On Saturday 14th April, HackSoton was once again hosted in Central Hall, Southampton. Now in its 9th iteration, it continues to be a day of hacking and helping, whether its working on a project for work, university, or just a hobby.
For those who do not know, HackSoton is a day where people get together to socialise and hack on projects. It welcomes “creative people, regardless of discipline – developers, designers, makers, marketers, storytellers, students, and everything in between”. It is free to attend and is welcoming to all attendees of all ages.
This year was the first time Mary or myself had been to HackSoton, but we had heard the stories of the various activities that go on, such as those mentioned in Judith Jones blog post summarising last years event https://www.embecosm.com/2017/04/04/hacksoton-2017/ .
As the day began, the main room became full of laptops and technical equipment, with people bringing their own laptops, soldering stations and circuit boards to hack on. Mary, Jeremy and myself were there to host a soldering workshop using the Seahorse wearable Arduino clone, allowing people to solder all 31 components onto a seahorse shaped board, and 2 daughter boards.
Before our workshop began, we attended a workshop that looked at chatbots on Facebook. The idea was to create one and program it to do what we would like. However, with the latest data protection announcement in relation to Facebook and Cambridge Analytica, we were unable to create a stand alone bot for our individual interests. Instead, we were able to customise sections of an already existing tester bot. As I am not a software engineer and have only been learning a couple of languages over the last 6 months, I was not really sure what to expect. For me the idea of creating/altering a chatbot was exciting and I was able to get the chatbot doing what I wanted within seconds. I think everyone left the room happy with the small but meaningful achievement we all made.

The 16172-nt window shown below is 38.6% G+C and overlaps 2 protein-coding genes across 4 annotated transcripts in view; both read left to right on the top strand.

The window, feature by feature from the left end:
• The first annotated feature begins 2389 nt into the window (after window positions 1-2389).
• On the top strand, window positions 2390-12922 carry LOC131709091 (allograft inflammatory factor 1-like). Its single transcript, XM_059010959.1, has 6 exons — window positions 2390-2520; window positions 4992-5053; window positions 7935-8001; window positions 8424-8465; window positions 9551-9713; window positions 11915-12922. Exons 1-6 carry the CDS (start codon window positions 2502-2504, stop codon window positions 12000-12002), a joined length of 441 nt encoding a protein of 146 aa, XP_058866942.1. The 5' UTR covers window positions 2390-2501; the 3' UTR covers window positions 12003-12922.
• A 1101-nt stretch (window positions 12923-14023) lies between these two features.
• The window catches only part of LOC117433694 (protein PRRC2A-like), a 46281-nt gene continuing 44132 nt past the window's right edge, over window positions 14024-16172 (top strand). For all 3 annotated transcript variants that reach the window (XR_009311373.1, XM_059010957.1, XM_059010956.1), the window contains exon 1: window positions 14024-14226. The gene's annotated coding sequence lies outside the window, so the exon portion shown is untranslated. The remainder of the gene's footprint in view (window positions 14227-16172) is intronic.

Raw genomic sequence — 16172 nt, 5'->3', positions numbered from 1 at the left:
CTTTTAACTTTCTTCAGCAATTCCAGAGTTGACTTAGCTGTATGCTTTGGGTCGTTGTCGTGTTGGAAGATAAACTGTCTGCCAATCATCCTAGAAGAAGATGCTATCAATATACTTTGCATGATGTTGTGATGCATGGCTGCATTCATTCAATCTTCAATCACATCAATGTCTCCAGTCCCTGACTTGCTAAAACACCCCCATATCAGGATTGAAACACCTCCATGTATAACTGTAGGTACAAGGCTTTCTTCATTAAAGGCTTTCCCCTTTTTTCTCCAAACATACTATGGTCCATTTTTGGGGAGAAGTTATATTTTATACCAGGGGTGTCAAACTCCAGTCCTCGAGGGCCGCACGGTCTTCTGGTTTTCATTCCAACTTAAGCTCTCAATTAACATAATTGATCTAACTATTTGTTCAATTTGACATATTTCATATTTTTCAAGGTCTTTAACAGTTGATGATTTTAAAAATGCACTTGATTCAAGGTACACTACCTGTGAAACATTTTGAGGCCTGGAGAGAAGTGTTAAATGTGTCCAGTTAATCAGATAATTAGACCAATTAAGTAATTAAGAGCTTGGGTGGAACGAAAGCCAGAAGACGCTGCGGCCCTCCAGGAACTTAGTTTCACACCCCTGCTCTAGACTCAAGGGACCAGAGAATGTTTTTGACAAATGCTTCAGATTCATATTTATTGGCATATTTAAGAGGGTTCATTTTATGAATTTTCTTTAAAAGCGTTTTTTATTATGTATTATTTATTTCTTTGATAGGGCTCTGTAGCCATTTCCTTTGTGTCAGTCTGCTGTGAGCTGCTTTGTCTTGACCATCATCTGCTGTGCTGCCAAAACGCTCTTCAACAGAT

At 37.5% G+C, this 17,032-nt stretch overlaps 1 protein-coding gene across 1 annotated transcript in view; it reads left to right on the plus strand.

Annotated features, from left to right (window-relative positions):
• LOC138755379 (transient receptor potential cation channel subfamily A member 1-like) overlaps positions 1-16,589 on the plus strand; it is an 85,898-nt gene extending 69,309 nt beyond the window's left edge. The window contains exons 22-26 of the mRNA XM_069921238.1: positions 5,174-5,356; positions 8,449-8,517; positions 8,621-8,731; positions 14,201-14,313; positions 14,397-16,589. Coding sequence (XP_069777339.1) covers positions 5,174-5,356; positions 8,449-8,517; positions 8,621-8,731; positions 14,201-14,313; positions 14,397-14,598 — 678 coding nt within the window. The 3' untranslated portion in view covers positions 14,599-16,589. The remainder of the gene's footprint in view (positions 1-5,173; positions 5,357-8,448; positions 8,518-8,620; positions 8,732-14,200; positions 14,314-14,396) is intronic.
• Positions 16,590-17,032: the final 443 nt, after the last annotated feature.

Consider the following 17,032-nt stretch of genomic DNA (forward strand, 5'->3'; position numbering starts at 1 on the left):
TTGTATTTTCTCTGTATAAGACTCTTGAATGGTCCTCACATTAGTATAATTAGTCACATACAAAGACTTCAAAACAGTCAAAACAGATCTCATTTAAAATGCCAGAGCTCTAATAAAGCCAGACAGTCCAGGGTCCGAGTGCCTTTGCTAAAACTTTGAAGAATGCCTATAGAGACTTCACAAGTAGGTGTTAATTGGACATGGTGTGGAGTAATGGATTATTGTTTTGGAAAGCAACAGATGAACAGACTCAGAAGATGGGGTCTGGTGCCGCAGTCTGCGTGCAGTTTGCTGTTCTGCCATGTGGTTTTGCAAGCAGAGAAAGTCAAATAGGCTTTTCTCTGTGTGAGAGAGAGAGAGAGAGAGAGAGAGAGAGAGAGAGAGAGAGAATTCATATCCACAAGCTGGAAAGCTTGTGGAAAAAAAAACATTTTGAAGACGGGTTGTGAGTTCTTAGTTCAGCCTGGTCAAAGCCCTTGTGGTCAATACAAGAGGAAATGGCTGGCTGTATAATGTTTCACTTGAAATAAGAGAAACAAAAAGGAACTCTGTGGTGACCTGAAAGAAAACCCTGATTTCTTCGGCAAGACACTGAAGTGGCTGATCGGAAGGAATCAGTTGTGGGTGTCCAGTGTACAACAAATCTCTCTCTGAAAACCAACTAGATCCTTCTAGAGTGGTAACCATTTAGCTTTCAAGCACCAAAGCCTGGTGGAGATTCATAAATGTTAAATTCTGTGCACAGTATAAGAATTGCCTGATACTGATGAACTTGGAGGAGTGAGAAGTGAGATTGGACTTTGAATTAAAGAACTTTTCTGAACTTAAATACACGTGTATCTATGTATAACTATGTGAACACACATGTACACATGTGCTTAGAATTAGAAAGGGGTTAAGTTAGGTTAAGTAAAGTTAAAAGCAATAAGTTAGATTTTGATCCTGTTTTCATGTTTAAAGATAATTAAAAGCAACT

Then came time to set up for our workshop, with thanks to the people at the local maker space SoMakeIt, we were able to set up 6 soldering stations, a software station and a sewing station.This allowed people to not only solder the kits together but also test they worked and attach them onto a piece of cloth.
The accuracy of the soldering within that room was incredible, and it was enjoyable to hear children saying to us that they wanted to be engineers when they grew up. Once the kits were soldered together, participants were able to program it to check all the soldering was correct. Once the Arduino program was started the LED on the Seahorse should flash. This gave the participants a chance to have a go at debugging their own boards.
We had a lot of interest in the soldering workshop with over 20 people coming and joining in or taking a seahorse board back to their own soldering stations. These participants were of all ages, from the age of 7 upwards.Looking back after a day of soldering I can say everyone who attended had a wonderful time including ourselves.
At the end of HackSoton, everyone was given the opportunity to stand up and show what they had achieved. Two young people standing up to show their soldered boards, and another teddy bear was able to join the tech family.
We would like to say thank you to all the people involved in the planning and execution of the day, and everyone who came to the workshop.